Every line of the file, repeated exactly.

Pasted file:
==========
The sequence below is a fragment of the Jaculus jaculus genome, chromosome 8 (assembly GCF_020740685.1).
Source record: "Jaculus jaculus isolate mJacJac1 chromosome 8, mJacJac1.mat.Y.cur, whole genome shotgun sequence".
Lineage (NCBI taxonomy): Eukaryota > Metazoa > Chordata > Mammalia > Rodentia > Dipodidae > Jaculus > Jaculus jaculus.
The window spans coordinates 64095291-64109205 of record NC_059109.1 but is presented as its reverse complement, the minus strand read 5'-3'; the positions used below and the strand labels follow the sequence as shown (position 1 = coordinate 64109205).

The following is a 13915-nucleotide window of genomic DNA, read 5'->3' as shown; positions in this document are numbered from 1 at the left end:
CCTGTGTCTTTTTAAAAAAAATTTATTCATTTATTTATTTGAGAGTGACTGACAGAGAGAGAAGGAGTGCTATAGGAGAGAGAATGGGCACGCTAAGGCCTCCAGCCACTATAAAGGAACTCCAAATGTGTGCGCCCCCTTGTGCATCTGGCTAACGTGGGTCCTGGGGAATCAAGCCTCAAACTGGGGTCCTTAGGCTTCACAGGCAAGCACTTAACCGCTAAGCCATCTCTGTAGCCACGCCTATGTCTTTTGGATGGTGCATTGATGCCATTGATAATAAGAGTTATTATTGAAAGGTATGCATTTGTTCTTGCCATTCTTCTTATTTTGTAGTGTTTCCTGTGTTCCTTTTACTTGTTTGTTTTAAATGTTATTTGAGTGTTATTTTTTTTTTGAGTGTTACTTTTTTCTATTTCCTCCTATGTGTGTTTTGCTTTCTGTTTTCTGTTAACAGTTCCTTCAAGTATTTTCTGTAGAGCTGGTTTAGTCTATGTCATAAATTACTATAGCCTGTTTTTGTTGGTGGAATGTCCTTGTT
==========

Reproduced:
The sequence below is a fragment of the Jaculus jaculus genome, chromosome 8 (assembly GCF_020740685.1).
Source record: "Jaculus jaculus isolate mJacJac1 chromosome 8, mJacJac1.mat.Y.cur, whole genome shotgun sequence".
Lineage (NCBI taxonomy): Eukaryota > Metazoa > Chordata > Mammalia > Rodentia > Dipodidae > Jaculus > Jaculus jaculus.
The window spans coordinates 64095291-64109205 of record NC_059109.1 but is presented as its reverse complement, the minus strand read 5'-3'; the positions used below and the strand labels follow the sequence as shown (position 1 = coordinate 64109205).

The following is a 13915-nucleotide window of genomic DNA, read 5'->3' as shown; positions in this document are numbered from 1 at the left end:
CCTGTGTCTTTTTAAAAAAAATTTATTCATTTATTTATTTGAGAGTGACTGACAGAGAGAGAAGGAGTGCTATAGGAGAGAGAATGGGCACGCTAAGGCCTCCAGCCACTATAAAGGAACTCCAAATGTGTGCGCCCCCTTGTGCATCTGGCTAACGTGGGTCCTGGGGAATCAAGCCTCAAACTGGGGTCCTTAGGCTTCACAGGCAAGCACTTAACCGCTAAGCCATCTCTGTAGCCACGCCTATGTCTTTTGGATGGTGCATTGATGCCATTGATAATAAGAGTTATTATTGAAAGGTATGCATTTGTTCTTGCCATTCTTCTTATTTTGTAGTGTTTCCTGTGTTCCTTTTACTTGTTTGTTTTAAATGTTATTTGAGTGTTATTTTTTTTTTGAGTGTTACTTTTTTCTATTTCCTCCTATGTGTGTTTTGCTTTCTGTTTTCTGTTAACAGTTCCTTCAAGTATTTTCTGTAGAGCTGGTTTAGTCTATGTCATAAATTACTATAGCCTGTTTTTGTTGGTGGAATGTCCTTGTT